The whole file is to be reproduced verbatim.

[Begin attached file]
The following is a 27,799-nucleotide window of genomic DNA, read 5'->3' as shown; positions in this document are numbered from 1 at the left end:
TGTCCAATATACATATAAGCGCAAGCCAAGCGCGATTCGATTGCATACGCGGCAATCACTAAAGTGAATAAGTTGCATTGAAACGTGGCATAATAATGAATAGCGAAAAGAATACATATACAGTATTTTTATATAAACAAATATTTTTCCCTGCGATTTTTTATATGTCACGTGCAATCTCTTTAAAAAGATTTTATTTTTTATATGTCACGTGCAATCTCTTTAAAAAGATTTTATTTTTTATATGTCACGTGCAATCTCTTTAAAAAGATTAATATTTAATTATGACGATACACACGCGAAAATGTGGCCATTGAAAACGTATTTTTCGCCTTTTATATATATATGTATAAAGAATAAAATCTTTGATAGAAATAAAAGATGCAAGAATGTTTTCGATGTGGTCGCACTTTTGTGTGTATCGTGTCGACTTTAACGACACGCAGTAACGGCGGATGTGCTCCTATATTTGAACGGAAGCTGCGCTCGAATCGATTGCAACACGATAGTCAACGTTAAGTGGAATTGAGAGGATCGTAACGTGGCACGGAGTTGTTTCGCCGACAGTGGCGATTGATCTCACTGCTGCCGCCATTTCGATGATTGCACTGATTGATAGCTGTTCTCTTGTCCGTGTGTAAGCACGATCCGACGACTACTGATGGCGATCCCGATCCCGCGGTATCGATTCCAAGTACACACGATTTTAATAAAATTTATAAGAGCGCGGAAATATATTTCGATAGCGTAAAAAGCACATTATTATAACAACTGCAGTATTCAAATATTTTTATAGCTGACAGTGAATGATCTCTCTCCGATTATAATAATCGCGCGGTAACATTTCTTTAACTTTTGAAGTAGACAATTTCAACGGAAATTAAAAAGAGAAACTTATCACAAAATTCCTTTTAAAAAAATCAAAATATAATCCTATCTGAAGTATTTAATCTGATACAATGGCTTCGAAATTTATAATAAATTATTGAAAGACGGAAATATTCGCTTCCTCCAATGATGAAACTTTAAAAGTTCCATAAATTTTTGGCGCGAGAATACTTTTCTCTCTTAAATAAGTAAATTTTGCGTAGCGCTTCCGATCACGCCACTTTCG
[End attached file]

The following is a 27,799-nucleotide window of genomic DNA, read 5'->3' as shown; positions in this document are numbered from 1 at the left end:
TGTCCAATATACATATAAGCGCAAGCCAAGCGCGATTCGATTGCATACGCGGCAATCACTAAAGTGAATAAGTTGCATTGAAACGTGGCATAATAATGAATAGCGAAAAGAATACATATACAGTATTTTTATATAAACAAATATTTTTCCCTGCGATTTTTTATATGTCACGTGCAATCTCTTTAAAAAGATTTTATTTTTTATATGTCACGTGCAATCTCTTTAAAAAGATTTTATTTTTTATATGTCACGTGCAATCTCTTTAAAAAGATTAATATTTAATTATGACGATACACACGCGAAAATGTGGCCATTGAAAACGTATTTTTCGCCTTTTATATATATATGTATAAAGAATAAAATCTTTGATAGAAATAAAAGATGCAAGAATGTTTTCGATGTGGTCGCACTTTTGTGTGTATCGTGTCGACTTTAACGACACGCAGTAACGGCGGATGTGCTCCTATATTTGAACGGAAGCTGCGCTCGAATCGATTGCAACACGATAGTCAACGTTAAGTGGAATTGAGAGGATCGTAACGTGGCACGGAGTTGTTTCGCCGACAGTGGCGATTGATCTCACTGCTGCCGCCATTTCGATGATTGCACTGATTGATAGCTGTTCTCTTGTCCGTGTGTAAGCACGATCCGACGACTACTGATGGCGATCCCGATCCCGCGGTATCGATTCCAAGTACACACGATTTTAATAAAATTTATAAGAGCGCGGAAATATATTTCGATAGCGTAAAAAGCACATTATTATAACAACTGCAGTATTCAAATATTTTTATAGCTGACAGTGAATGATCTCTCTCCGATTATAATAATCGCGCGGTAACATTTCTTTAACTTTTGAAGTAGACAATTTCAACGGAAATTAAAAAGAGAAACTTATCACAAAATTCCTTTTAAAAAAATCAAAATATAATCCTATCTGAAGTATTTAATCTGATACAATGGCTTCGAAATTTATAATAAATTATTGAAAGACGGAAATATTCGCTTCCTCCAATGATGAAACTTTAAAAGTTCCATAAATTTTTGGCGCGAGAATACTTTTCTCTCTTAAATAAGTAAATTTTGCGTAGCGCTTCCGATCACGCCACTTTCG